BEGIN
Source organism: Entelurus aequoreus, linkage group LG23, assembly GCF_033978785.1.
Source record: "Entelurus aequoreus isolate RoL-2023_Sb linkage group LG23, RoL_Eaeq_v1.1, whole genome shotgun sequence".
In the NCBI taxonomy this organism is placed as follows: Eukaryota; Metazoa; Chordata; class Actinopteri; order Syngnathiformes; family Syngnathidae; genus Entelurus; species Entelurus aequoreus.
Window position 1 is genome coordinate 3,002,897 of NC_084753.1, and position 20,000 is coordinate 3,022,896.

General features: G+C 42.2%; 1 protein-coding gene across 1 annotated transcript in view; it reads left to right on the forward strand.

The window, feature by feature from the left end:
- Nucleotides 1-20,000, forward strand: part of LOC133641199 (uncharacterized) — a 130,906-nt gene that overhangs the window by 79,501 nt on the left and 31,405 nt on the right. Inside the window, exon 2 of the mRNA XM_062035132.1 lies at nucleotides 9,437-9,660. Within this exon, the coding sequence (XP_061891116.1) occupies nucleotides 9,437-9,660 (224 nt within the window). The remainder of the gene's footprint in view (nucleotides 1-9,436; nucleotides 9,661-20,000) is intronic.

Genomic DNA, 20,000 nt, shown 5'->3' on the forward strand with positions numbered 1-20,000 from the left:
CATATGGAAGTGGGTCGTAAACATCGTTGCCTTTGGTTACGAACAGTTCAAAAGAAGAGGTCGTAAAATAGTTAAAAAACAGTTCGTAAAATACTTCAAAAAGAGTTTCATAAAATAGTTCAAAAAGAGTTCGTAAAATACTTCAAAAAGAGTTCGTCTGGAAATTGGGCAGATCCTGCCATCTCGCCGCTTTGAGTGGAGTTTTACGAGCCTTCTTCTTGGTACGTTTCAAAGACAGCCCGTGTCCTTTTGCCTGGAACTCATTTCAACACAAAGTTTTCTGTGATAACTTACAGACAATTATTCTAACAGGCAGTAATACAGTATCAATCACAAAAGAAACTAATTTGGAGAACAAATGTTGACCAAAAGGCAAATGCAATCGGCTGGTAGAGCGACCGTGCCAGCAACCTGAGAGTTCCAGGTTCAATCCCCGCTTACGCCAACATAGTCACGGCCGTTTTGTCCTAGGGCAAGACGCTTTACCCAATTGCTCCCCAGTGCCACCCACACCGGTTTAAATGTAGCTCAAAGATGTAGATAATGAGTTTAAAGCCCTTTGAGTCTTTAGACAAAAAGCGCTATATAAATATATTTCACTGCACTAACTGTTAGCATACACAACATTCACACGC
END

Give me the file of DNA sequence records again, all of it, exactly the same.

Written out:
Source organism: Entelurus aequoreus, linkage group LG23, assembly GCF_033978785.1.
Source record: "Entelurus aequoreus isolate RoL-2023_Sb linkage group LG23, RoL_Eaeq_v1.1, whole genome shotgun sequence".
In the NCBI taxonomy this organism is placed as follows: Eukaryota; Metazoa; Chordata; class Actinopteri; order Syngnathiformes; family Syngnathidae; genus Entelurus; species Entelurus aequoreus.
Window position 1 is genome coordinate 3,002,897 of NC_084753.1, and position 20,000 is coordinate 3,022,896.

General features: G+C 42.2%; 1 protein-coding gene across 1 annotated transcript in view; it reads left to right on the forward strand.

The window, feature by feature from the left end:
- Nucleotides 1-20,000, forward strand: part of LOC133641199 (uncharacterized) — a 130,906-nt gene that overhangs the window by 79,501 nt on the left and 31,405 nt on the right. Inside the window, exon 2 of the mRNA XM_062035132.1 lies at nucleotides 9,437-9,660. Within this exon, the coding sequence (XP_061891116.1) occupies nucleotides 9,437-9,660 (224 nt within the window). The remainder of the gene's footprint in view (nucleotides 1-9,436; nucleotides 9,661-20,000) is intronic.

Genomic DNA, 20,000 nt, shown 5'->3' on the forward strand with positions numbered 1-20,000 from the left:
CATATGGAAGTGGGTCGTAAACATCGTTGCCTTTGGTTACGAACAGTTCAAAAGAAGAGGTCGTAAAATAGTTAAAAAACAGTTCGTAAAATACTTCAAAAAGAGTTTCATAAAATAGTTCAAAAAGAGTTCGTAAAATACTTCAAAAAGAGTTCGTCTGGAAATTGGGCAGATCCTGCCATCTCGCCGCTTTGAGTGGAGTTTTACGAGCCTTCTTCTTGGTACGTTTCAAAGACAGCCCGTGTCCTTTTGCCTGGAACTCATTTCAACACAAAGTTTTCTGTGATAACTTACAGACAATTATTCTAACAGGCAGTAATACAGTATCAATCACAAAAGAAACTAATTTGGAGAACAAATGTTGACCAAAAGGCAAATGCAATCGGCTGGTAGAGCGACCGTGCCAGCAACCTGAGAGTTCCAGGTTCAATCCCCGCTTACGCCAACATAGTCACGGCCGTTTTGTCCTAGGGCAAGACGCTTTACCCAATTGCTCCCCAGTGCCACCCACACCGGTTTAAATGTAGCTCAAAGATGTAGATAATGAGTTTAAAGCCCTTTGAGTCTTTAGACAAAAAGCGCTATATAAATATATTTCACTGCACTAACTGTTAGCATACACAACATTCACACGC